In Iraq, the Bush administration, on its way out the door, had signed the strategic framework agreement, which obligated us to withdraw our forces from cities and towns by June 30, 2009 and from the country completely by December 31, 2011. But it had not developed a plan for moving the 57 brigade equivalents or the millions of pieces of equipment out of the country over the next three years. Working with General Raymond Odierno, the commander of our forces in Iraq, Obama developed a plan to wait until after the Iraqi elections in January to begin to withdraw the bulk of our combat troops and replace half of them with advisory and assistance brigades with enough firepower to protect U.S. forces, diplomats, and aid workers, as well as to work with the Iraqi forces during our remaining time in the country. The plan has worked so well that Odierno has actually accelerated the withdrawal pace because our setting out a plan to leave has convinced the Iraqis that we are in fact leaving, thus diminishing their incentive to attack U.S. forces.

Our relationship with a resurgent Russia was badly strained, primarily because of the ill-advised scheme to place long-range missiles and radar systems in Poland and the Czech Republic. Zbigniew Brzezinski, President Jimmy Carter’s National Security Advisor, rightly characterized it as a weapons system that has not been proven to work, against a threat that does not exist, to protect people who have not asked to be protected. By scrapping this system, which the Russians perceived as a threat to their strategic deterrent, Obama has been able to reset our relations with Russia. This has allowed us to obtain their cooperation on negotiating a new START treaty and allowing our supplies to cross their territory on the way to Afghanistan.

These moves and many others—including Obama’s traveling to 20 countries; promising to reinvigorate the climate change and nuclear nonproliferation processes; building a first-rate national security team; reaching out to the Arab and Muslim world in his Cairo speech; negotiating with the Iranians directly and without preconditions; and attempting to reinvigorate the Middle East peace process—have improved the United States’ standing in the world. As the Pew Global Attitudes Project concluded, "Confidence in Barack Obama’s foreign policy judgments stands behind a resurgent U.S. image in many countries." This no doubt was what led him to receive the Nobel Peace Prize.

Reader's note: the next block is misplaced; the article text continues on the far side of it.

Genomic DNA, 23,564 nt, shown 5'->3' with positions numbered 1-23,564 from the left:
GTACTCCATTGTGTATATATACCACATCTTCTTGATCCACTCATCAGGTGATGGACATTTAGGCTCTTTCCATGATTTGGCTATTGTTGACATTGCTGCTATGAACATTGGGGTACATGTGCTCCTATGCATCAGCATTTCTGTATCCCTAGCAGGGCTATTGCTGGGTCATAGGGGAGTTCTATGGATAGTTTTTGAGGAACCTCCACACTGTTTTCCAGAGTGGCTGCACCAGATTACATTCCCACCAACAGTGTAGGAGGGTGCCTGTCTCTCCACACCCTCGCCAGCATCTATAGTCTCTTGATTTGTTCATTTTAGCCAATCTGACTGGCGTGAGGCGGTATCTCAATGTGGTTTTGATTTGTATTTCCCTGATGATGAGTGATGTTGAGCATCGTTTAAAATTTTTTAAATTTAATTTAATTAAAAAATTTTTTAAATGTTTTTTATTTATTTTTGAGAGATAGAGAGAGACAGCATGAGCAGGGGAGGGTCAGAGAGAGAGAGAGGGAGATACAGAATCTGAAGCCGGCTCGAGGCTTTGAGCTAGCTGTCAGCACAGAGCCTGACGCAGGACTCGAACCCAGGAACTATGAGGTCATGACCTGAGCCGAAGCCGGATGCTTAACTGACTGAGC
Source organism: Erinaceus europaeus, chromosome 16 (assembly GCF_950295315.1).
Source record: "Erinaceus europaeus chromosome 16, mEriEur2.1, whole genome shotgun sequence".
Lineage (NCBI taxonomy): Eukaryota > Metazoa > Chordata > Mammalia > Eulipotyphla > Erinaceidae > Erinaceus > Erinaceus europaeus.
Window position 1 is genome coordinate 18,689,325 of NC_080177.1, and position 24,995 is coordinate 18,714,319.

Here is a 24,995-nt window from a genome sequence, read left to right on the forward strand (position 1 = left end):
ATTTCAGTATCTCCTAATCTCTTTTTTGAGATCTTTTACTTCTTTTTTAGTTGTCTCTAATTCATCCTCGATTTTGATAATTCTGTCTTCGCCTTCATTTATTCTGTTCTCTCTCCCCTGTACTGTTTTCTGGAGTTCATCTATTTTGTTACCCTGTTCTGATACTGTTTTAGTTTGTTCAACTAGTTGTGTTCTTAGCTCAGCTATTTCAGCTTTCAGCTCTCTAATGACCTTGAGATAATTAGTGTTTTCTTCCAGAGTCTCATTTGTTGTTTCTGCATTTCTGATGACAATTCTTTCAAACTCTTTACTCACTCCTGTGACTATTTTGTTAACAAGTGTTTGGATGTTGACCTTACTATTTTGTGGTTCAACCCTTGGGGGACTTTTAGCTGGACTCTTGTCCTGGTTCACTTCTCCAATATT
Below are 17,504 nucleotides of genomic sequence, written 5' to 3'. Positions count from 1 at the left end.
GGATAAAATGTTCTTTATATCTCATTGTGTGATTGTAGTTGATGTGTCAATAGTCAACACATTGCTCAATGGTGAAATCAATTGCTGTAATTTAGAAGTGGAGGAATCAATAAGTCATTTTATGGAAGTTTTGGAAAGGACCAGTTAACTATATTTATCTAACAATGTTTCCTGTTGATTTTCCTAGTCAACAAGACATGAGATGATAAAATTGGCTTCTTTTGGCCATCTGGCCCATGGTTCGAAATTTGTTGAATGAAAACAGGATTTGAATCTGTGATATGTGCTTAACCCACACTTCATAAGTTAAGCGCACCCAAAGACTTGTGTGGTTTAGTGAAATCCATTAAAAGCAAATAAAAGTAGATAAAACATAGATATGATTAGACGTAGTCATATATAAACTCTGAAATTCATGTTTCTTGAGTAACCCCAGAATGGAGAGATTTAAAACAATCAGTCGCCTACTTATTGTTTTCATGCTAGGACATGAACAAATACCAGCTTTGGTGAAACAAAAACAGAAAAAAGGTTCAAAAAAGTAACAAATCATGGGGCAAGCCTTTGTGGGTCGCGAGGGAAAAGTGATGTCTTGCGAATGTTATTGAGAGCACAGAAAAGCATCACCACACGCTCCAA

But well begun is only half done—that is, getting off to a good start is not enough. Obama still has to come to grips with a number of problems. First and foremost is Afghanistan. No sooner had Obama doubled the number of troops than he described the conflict as a “war of necessity.” And even before all the new troops arrived, he was confronted by a request for 40,000 more troops from the military; a president in Afghanistan who had lost legitimacy as a result of a fraudulent election and continuing corruption; a division about what to do within his own foreign policy team; a lack of troops who have had sufficient time at home to be sent back into battle; and declining support for the war among the American people and his own party.

Second, Iran appears to be reneging on the deal they agreed to on October 1, 2009, in negotiations with the P5 + 1, to transfer most of their low enriched uranium to Russia. How long will Obama wait before taking action? A similar situation exists in North Korea, which continues to make progress toward developing nuclear weapons.

Third, after making it clear that he wanted Israel to put a total freeze on settlements, including East Jerusalem, members of his administration have begun to back off undermining the Palestinian leadership and antagonizing many Israelis.

Fourth, the START Treaty talks with Russia will not be completed by December 5, 2009, when the 1991 agreement expires. This will mean that Obama will have to get two-thirds of the Senate to ratify the treaty in an election year. And even if he does so, it will make it almost impossible to get it to ratify the Comprehensive Test Ban Treaty and the Fissile Material Cut-off Treaty in his first term, steps that are necessary if he is to reinvigorate the nonproliferation regime.